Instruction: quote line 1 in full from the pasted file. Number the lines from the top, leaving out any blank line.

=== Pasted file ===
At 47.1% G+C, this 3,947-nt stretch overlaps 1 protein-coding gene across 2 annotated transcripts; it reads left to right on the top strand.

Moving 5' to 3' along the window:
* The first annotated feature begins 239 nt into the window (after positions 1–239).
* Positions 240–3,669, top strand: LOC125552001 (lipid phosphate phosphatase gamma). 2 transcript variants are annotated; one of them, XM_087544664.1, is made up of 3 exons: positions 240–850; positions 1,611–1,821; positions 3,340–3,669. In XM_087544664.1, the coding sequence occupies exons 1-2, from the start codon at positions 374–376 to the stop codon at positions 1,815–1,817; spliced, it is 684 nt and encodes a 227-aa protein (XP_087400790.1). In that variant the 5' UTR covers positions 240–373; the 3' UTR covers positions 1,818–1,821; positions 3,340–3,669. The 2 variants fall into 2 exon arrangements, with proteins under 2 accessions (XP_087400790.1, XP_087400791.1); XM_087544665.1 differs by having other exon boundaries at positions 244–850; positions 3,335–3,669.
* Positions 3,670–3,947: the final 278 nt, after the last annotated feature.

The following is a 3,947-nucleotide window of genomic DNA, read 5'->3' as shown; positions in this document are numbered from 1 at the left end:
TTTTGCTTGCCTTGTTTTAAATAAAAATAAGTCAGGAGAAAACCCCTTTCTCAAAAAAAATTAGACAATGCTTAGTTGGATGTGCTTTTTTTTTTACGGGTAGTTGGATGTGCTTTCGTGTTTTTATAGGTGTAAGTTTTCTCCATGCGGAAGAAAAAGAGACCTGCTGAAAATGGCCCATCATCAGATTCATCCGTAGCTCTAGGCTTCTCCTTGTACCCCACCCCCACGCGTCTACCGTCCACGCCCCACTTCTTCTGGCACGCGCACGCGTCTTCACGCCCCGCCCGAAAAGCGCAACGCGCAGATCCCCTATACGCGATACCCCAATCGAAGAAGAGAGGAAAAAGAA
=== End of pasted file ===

At 47.1% G+C, this 3,947-nt stretch overlaps 1 protein-coding gene across 2 annotated transcripts; it reads left to right on the top strand.